Sunday, 10 March 2019

What Is Religion?
Answers to Questions and Objections
"Religion is a means toward ultimate transformation."
Where did this definition come from?  Out of the blue?  From some kind of a priori intuition?  Or is there some kind of factual basis behind it?
Good question.  Actually, it's not a definition in the ordinary sense.  It's more of a hypothesis or orienting generalization that provides a guide for a philosophical investigation of the kinds of phenomena people point to when they talk about religion.  It arose from the work of a group of American scholars who surveyed a vast literature from many cultures around the world, past and present, in hopes of finding a common element that would not only be a key to understanding ancient and modern traditions, but also any new forms of religious life that might show up in the future.  So what commonalities did those scholars discover?
Most importantly, they discovered that the traditional teachings are all responses to what Paul Tillich called ultimate concerns.
What counts as 'ultimate' will vary from person to person, won't it? 
Yes, and also from culture to culture.   However, this does not imply that there are no universal ultimates among humans.  For example, all humans have an instinct to survive which gives rise to the fear of death, which in turn may be the single most powerful motivator behind the rise of all the world's religious traditions.
Your definition is extremely abstract.  Doesn't it leave the door open for anything to qualify as an ultimate concern if some person says it is?  Aren't ideas about ultimates just subjective? Yes and no,  As students of comparative religion, we want to listen to anyone who has something to say about their ultimate concerns.  However, that doesn't mean we give equal weight to every personal testimonial.  Some might say their religion is bodybuilding or being an active fan of the Seattle Seahawks football team, and they are otherwise not interested in whatever else people call religion.  Fine, but those interests are too narrow, too idiosyncratic for our purposes.  They lack too many of the seven dimensions of religion in Ninian Smart's list.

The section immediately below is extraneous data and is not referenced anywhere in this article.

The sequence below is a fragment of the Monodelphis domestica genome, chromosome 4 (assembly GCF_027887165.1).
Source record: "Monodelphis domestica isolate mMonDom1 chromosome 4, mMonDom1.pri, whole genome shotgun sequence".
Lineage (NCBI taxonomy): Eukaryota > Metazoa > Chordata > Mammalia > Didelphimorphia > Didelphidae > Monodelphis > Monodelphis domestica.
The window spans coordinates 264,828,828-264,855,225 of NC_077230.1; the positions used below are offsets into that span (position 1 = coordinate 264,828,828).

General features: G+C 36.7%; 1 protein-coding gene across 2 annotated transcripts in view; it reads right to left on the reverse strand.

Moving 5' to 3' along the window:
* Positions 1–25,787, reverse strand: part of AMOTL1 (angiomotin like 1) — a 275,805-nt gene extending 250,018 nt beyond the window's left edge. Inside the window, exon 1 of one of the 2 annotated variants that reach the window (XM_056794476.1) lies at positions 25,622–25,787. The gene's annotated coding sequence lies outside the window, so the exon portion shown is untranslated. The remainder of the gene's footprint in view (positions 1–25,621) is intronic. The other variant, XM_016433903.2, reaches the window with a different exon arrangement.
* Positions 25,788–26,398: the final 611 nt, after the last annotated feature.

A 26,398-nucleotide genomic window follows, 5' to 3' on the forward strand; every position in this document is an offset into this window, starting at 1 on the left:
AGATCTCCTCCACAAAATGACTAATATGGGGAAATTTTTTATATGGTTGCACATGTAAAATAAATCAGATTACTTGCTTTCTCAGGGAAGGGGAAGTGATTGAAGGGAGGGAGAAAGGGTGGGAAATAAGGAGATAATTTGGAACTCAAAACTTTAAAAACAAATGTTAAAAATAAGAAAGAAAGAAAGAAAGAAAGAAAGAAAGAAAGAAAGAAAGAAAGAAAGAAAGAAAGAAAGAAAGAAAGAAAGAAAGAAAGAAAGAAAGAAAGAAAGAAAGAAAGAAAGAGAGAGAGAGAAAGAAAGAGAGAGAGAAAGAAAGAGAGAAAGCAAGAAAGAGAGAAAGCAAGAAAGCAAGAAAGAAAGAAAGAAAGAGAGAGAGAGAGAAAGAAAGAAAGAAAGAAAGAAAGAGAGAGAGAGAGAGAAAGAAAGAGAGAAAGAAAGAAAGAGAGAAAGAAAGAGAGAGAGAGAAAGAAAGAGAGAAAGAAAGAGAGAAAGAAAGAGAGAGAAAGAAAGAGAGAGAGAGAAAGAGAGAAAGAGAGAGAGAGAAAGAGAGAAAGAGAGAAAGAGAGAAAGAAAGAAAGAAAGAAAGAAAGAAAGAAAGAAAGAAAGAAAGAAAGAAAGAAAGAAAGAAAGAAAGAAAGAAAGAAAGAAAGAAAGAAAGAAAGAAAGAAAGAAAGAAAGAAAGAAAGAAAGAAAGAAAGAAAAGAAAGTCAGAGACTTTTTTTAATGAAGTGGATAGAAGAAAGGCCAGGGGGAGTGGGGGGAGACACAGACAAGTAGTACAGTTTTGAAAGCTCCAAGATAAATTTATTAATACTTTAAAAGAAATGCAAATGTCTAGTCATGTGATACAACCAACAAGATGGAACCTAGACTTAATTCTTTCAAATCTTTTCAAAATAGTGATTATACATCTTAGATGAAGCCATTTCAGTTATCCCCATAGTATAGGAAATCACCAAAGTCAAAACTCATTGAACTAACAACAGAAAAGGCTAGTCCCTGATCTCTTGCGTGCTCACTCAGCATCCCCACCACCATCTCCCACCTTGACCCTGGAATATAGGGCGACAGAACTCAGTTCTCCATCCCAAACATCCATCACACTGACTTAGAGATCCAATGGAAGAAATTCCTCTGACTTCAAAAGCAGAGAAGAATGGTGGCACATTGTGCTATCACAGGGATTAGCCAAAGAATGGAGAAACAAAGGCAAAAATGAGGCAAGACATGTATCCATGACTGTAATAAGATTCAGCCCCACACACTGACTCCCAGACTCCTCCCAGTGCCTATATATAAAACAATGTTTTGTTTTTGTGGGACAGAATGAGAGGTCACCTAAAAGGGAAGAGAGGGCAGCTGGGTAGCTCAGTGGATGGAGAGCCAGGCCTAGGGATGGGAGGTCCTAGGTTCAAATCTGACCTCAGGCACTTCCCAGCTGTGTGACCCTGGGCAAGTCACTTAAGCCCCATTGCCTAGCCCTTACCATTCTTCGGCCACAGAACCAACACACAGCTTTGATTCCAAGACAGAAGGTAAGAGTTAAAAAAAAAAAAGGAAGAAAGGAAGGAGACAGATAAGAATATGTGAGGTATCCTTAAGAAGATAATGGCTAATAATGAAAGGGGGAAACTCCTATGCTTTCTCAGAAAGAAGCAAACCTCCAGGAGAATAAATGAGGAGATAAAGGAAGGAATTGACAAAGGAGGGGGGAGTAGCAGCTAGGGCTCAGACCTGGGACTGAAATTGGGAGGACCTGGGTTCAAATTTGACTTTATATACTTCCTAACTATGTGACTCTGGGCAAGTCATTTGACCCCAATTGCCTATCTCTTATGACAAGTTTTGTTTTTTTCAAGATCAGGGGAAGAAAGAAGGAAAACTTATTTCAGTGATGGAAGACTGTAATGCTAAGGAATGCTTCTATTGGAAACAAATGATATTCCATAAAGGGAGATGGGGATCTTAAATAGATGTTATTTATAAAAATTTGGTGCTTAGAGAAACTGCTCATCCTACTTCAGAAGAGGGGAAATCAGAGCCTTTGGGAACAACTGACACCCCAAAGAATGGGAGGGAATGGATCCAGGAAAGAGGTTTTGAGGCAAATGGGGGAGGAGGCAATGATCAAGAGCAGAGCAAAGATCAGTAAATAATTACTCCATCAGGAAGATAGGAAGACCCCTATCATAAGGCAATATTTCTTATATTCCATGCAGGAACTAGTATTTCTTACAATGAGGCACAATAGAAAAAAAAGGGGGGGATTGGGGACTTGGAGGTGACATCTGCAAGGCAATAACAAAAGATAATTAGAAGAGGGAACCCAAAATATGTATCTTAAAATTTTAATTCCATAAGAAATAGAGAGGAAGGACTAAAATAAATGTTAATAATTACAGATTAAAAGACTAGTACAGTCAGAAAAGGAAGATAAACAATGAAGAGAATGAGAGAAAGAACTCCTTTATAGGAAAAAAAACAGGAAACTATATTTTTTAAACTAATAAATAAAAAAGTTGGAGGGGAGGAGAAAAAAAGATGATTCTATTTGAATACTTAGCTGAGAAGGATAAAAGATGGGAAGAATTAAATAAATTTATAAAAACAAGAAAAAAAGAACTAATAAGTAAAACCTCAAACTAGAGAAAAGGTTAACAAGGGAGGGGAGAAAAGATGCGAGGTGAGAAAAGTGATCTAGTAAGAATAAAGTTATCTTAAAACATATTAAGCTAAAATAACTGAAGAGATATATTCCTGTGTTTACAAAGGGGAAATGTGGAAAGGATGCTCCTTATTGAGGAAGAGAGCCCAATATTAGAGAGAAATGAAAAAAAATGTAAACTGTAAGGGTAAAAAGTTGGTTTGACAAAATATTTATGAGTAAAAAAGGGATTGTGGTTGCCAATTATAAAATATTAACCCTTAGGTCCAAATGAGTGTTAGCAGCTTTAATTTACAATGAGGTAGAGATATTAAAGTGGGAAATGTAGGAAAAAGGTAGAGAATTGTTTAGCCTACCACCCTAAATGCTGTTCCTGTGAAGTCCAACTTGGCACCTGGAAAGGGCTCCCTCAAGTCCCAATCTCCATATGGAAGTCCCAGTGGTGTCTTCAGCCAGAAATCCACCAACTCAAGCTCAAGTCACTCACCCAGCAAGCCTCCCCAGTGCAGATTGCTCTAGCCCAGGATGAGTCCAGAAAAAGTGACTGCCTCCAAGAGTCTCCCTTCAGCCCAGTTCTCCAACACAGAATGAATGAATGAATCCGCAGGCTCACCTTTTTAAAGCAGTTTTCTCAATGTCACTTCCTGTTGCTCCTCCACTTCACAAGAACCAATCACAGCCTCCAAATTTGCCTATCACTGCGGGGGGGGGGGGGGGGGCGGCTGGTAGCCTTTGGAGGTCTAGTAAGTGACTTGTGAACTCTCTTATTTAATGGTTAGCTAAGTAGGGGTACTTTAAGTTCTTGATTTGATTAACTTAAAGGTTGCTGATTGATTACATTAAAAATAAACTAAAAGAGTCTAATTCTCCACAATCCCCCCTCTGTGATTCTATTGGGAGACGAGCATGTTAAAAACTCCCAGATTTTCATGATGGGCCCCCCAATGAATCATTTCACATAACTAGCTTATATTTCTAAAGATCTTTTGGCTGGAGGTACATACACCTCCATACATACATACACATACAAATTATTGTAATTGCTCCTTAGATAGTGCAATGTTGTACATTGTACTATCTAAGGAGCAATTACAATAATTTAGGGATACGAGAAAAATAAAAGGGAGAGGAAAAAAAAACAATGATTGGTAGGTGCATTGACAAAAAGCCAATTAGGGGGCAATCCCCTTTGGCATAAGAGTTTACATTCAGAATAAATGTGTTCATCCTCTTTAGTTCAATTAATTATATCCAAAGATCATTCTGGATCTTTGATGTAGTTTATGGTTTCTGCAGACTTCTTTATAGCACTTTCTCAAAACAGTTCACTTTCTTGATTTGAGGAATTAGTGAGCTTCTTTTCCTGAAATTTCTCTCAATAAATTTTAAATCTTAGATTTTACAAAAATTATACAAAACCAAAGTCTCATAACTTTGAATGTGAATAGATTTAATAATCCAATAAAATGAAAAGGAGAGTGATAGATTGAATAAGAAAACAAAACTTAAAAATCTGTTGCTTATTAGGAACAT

One sensible way of proceeding would be to examine the five great traditions recognized by everyone as major religions and find out what their mainstream teachings are regarding ultimate concerns and means of transformation.  This is what the UTT scholars did, resulting in their 4 categories of "Traditional Ways of Being Religious."
Another way would be to use a modern psychological theory of human needs, for example, Herbert Maslow's famous hierarchy in which needs are shown to arise in a growth hierarchy of lower to higher.  As lower needs are met, individuals focus on higher needs, any one of which may become an ultimate concern, depending on particular life circumstances.  There is plenty of evidence to suggest that each of these has been the ultimate concern of various societies throughout human history and the basis for the construction of their religious systems.  Hunting and gathering tribes, for example, faced daily with threats to their physical survival (bottom two levels of Maslow's pyramid), devised rain dances, sacrifices, and other rituals aimed at persuading spirits or gods to bless their crops and hunts or battles with rival tribes.  In advanced societies today, where basic needs for food, clothing, shelter, and physical safety are taken for granted by most citizens, the higher level needs tend to become the focus of religious commitment.

A hierarchy of ultimate concerns is also implicit in James Fowler's spectrum, "Stages of Religious Development," in my earlier post "What Is Religion, Part 1," Figure 4.

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